Louisiana has a very limited medical marijuana program and this week the state took another step to expand their program when a House Committee vote to approve it won 8 to 4. During the debate, a medical cannabis opponent, Rep. Dodie Horton claimed that according to an article from The Daily Currant, 37 people died from marijuana overdoses in Colorado on the first day cannabis was legalized. The article was entirely false but citing a piece that had been entirely disproved four years ago is drawing a lot of attention.
Rep. Dodie Horton (R-Haughton) cited the information from the satirical news outlet during a discussion before the committee voted on the bill. She later replied to a tweet from an Advocate reporter identifying her source as a satirical outlet, saying she received the story from “a so-called ‘trusted’ source,” before blocking that reporter from her account. She acknowledged in the tweet she now realizes her source was not credible.
Several online articles, including those from The Huffington Post and Snopes, identify the post as false. Rep. Ted James (D-Baton Rouge), the bill’s sponsor, returned to the podium to close the discussion and said he wished to address Horton’s remarks. At that point she acknowledged the information to be false, but declined to address it to onlookers or correct the public record.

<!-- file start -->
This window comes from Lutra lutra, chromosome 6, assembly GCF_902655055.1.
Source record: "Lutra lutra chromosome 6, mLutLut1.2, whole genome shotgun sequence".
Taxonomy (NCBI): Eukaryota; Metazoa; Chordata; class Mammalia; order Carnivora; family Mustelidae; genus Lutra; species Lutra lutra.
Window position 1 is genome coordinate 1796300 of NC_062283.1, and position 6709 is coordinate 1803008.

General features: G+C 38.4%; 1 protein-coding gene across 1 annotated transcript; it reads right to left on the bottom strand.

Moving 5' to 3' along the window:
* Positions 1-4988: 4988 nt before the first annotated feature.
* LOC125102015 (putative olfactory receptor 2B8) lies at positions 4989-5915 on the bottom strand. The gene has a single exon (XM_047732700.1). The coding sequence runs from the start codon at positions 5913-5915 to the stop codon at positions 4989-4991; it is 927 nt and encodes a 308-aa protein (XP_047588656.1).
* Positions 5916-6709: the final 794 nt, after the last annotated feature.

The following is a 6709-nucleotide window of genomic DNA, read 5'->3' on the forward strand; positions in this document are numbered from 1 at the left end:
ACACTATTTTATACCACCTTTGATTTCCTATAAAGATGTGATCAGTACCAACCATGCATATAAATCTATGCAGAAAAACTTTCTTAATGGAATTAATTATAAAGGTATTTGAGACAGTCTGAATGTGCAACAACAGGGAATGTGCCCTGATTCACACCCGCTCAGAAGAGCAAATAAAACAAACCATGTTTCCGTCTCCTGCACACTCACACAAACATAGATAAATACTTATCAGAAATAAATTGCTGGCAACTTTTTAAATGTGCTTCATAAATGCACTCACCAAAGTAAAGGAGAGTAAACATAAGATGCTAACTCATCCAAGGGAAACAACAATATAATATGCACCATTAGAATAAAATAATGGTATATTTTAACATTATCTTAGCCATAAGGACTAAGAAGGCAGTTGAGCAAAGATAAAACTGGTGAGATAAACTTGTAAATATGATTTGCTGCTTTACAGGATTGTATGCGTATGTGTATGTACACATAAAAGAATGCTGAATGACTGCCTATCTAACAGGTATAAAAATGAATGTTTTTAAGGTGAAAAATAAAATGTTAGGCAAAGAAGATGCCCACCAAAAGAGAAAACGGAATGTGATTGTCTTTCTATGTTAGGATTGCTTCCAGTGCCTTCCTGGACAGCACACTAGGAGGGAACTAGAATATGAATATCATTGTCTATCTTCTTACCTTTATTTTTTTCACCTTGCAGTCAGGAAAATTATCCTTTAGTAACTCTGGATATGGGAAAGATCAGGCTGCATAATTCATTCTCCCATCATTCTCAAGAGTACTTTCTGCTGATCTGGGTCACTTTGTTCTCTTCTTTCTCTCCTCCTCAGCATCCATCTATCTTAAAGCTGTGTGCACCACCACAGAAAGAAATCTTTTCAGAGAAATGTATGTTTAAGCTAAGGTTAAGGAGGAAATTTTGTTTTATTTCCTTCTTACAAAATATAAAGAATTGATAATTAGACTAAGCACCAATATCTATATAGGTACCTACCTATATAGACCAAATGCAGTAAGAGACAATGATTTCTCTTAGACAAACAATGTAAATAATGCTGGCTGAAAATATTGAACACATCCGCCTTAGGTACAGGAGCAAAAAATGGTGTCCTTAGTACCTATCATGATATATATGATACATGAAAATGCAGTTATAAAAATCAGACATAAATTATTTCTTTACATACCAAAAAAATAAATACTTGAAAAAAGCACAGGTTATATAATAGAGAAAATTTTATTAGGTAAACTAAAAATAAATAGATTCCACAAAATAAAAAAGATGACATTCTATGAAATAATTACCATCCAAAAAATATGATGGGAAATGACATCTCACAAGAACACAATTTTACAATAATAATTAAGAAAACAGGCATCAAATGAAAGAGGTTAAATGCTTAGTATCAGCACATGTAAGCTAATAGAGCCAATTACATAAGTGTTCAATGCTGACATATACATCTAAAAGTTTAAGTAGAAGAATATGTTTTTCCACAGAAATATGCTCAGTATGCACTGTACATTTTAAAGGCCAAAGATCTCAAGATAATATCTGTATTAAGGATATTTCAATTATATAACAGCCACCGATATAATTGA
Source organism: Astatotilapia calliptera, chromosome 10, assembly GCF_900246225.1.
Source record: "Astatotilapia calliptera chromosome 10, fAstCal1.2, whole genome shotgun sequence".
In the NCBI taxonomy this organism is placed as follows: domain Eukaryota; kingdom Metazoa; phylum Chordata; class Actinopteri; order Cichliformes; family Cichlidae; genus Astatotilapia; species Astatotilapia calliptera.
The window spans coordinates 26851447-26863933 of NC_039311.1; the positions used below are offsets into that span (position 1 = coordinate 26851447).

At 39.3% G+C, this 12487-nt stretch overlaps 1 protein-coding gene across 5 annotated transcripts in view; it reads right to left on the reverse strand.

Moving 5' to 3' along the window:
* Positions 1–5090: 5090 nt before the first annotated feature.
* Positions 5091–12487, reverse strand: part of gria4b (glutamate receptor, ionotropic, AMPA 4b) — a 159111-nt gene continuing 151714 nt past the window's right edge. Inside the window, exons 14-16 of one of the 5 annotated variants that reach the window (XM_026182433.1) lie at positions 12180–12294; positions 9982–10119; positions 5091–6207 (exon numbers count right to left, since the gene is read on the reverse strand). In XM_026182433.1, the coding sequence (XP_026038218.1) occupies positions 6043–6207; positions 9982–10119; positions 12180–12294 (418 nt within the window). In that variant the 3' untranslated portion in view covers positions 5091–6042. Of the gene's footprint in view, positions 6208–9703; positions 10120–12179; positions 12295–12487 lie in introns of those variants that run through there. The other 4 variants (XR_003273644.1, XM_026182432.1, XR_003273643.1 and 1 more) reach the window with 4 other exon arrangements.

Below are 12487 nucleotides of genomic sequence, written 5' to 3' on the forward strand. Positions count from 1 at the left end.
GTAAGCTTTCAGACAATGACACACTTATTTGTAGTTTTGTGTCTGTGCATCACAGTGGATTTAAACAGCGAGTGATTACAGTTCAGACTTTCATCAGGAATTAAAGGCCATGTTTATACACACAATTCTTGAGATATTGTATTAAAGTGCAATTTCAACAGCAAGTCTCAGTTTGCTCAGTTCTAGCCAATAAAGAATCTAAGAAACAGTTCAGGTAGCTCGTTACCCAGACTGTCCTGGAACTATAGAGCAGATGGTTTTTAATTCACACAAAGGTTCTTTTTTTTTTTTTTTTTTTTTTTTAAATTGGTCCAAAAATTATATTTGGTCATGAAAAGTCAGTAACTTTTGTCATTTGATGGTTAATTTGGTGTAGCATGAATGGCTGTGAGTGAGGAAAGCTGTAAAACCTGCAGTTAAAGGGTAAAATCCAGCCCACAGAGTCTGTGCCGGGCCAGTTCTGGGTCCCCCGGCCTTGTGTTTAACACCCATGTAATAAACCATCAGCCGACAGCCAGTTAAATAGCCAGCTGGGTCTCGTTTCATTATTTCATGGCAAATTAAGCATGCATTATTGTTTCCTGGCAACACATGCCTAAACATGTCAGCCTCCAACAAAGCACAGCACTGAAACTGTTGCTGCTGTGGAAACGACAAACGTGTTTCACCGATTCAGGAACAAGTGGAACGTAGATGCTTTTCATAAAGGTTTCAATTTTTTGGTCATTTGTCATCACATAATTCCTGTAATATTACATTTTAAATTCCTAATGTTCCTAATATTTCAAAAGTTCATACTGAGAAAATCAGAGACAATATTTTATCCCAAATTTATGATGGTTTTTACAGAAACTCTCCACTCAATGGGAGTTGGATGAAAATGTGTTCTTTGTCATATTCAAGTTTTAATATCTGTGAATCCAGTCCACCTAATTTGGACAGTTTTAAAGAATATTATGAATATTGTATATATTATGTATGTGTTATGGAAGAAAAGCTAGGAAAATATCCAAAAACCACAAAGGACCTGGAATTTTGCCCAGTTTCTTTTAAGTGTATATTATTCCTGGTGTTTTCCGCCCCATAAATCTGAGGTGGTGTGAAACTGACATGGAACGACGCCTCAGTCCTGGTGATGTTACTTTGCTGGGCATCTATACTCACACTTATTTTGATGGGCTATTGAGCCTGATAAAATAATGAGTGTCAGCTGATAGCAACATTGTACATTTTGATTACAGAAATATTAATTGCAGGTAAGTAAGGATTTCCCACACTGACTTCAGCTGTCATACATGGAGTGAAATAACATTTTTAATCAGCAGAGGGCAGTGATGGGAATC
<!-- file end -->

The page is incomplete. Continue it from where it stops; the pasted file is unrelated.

Many who observed the exchange on Twitter were quick to criticize Horton for her remarks and her response. Some cited the other headlines on The Daily Currant, which include fake stories like “Obama Nominates Abortion Doctor to Replace Scalia on Supreme Court” and “Sarah Palin Licks Frozen Flagpole in Iowa, Gets Stuck” to poke fun at the lawmaker.
While Louisiana legislators are working to expand their medical marijuana program, cities like New Orleans have decriminalized possession of 30 grams or less of marijuana. Reports have been that over the last 12 months the police have arrested just 1% of those they have encountered possessing cannabis. If southern states are able to see the benefits of marijuana legalization, how much longer will it take the rest of the country?